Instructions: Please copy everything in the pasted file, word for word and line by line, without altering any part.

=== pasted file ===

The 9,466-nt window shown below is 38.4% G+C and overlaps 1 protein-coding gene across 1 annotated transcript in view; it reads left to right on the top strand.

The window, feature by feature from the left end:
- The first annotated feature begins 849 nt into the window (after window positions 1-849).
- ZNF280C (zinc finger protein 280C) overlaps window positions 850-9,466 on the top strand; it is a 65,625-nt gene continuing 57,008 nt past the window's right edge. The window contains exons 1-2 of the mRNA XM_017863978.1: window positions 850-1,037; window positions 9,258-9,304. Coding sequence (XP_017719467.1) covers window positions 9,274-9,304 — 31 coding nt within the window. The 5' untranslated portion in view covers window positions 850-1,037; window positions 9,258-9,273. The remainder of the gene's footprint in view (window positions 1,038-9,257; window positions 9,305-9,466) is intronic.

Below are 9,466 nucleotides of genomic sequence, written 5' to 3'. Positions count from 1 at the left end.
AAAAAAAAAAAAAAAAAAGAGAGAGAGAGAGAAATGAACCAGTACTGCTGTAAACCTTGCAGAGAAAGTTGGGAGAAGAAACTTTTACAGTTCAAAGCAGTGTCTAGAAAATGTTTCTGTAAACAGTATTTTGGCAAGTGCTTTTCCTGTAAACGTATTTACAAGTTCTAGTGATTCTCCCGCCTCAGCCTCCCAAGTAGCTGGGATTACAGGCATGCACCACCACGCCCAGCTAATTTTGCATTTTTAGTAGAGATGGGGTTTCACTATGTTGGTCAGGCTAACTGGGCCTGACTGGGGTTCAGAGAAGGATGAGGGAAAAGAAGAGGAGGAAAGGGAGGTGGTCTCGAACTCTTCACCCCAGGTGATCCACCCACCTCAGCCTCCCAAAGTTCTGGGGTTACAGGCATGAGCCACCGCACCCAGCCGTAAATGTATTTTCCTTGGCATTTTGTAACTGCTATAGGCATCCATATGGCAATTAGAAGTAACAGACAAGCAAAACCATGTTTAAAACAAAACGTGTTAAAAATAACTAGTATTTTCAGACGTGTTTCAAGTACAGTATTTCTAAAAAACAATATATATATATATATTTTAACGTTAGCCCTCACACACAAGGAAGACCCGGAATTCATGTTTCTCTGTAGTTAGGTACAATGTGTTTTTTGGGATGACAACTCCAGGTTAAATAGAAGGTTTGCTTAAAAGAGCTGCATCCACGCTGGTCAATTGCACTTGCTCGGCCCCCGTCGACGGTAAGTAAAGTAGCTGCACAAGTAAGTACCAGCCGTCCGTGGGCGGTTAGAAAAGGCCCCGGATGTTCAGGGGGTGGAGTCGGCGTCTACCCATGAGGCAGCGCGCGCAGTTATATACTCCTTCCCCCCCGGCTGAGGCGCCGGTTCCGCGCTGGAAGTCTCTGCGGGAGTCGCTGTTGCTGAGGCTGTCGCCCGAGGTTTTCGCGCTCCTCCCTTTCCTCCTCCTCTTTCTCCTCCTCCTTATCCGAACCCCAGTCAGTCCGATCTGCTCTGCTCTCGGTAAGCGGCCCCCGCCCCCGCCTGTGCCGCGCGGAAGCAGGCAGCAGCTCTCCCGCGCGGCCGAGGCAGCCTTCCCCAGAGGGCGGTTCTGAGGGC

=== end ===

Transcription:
The 9,466-nt window shown below is 38.4% G+C and overlaps 1 protein-coding gene across 1 annotated transcript in view; it reads left to right on the top strand.

The window, feature by feature from the left end:
- The first annotated feature begins 849 nt into the window (after window positions 1-849).
- ZNF280C (zinc finger protein 280C) overlaps window positions 850-9,466 on the top strand; it is a 65,625-nt gene continuing 57,008 nt past the window's right edge. The window contains exons 1-2 of the mRNA XM_017863978.1: window positions 850-1,037; window positions 9,258-9,304. Coding sequence (XP_017719467.1) covers window positions 9,274-9,304 — 31 coding nt within the window. The 5' untranslated portion in view covers window positions 850-1,037; window positions 9,258-9,273. The remainder of the gene's footprint in view (window positions 1,038-9,257; window positions 9,305-9,466) is intronic.

Below are 9,466 nucleotides of genomic sequence, written 5' to 3'. Positions count from 1 at the left end.
AAAAAAAAAAAAAAAAAAGAGAGAGAGAGAGAAATGAACCAGTACTGCTGTAAACCTTGCAGAGAAAGTTGGGAGAAGAAACTTTTACAGTTCAAAGCAGTGTCTAGAAAATGTTTCTGTAAACAGTATTTTGGCAAGTGCTTTTCCTGTAAACGTATTTACAAGTTCTAGTGATTCTCCCGCCTCAGCCTCCCAAGTAGCTGGGATTACAGGCATGCACCACCACGCCCAGCTAATTTTGCATTTTTAGTAGAGATGGGGTTTCACTATGTTGGTCAGGCTAACTGGGCCTGACTGGGGTTCAGAGAAGGATGAGGGAAAAGAAGAGGAGGAAAGGGAGGTGGTCTCGAACTCTTCACCCCAGGTGATCCACCCACCTCAGCCTCCCAAAGTTCTGGGGTTACAGGCATGAGCCACCGCACCCAGCCGTAAATGTATTTTCCTTGGCATTTTGTAACTGCTATAGGCATCCATATGGCAATTAGAAGTAACAGACAAGCAAAACCATGTTTAAAACAAAACGTGTTAAAAATAACTAGTATTTTCAGACGTGTTTCAAGTACAGTATTTCTAAAAAACAATATATATATATATATTTTAACGTTAGCCCTCACACACAAGGAAGACCCGGAATTCATGTTTCTCTGTAGTTAGGTACAATGTGTTTTTTGGGATGACAACTCCAGGTTAAATAGAAGGTTTGCTTAAAAGAGCTGCATCCACGCTGGTCAATTGCACTTGCTCGGCCCCCGTCGACGGTAAGTAAAGTAGCTGCACAAGTAAGTACCAGCCGTCCGTGGGCGGTTAGAAAAGGCCCCGGATGTTCAGGGGGTGGAGTCGGCGTCTACCCATGAGGCAGCGCGCGCAGTTATATACTCCTTCCCCCCCGGCTGAGGCGCCGGTTCCGCGCTGGAAGTCTCTGCGGGAGTCGCTGTTGCTGAGGCTGTCGCCCGAGGTTTTCGCGCTCCTCCCTTTCCTCCTCCTCTTTCTCCTCCTCCTTATCCGAACCCCAGTCAGTCCGATCTGCTCTGCTCTCGGTAAGCGGCCCCCGCCCCCGCCTGTGCCGCGCGGAAGCAGGCAGCAGCTCTCCCGCGCGGCCGAGGCAGCCTTCCCCAGAGGGCGGTTCTGAGGGC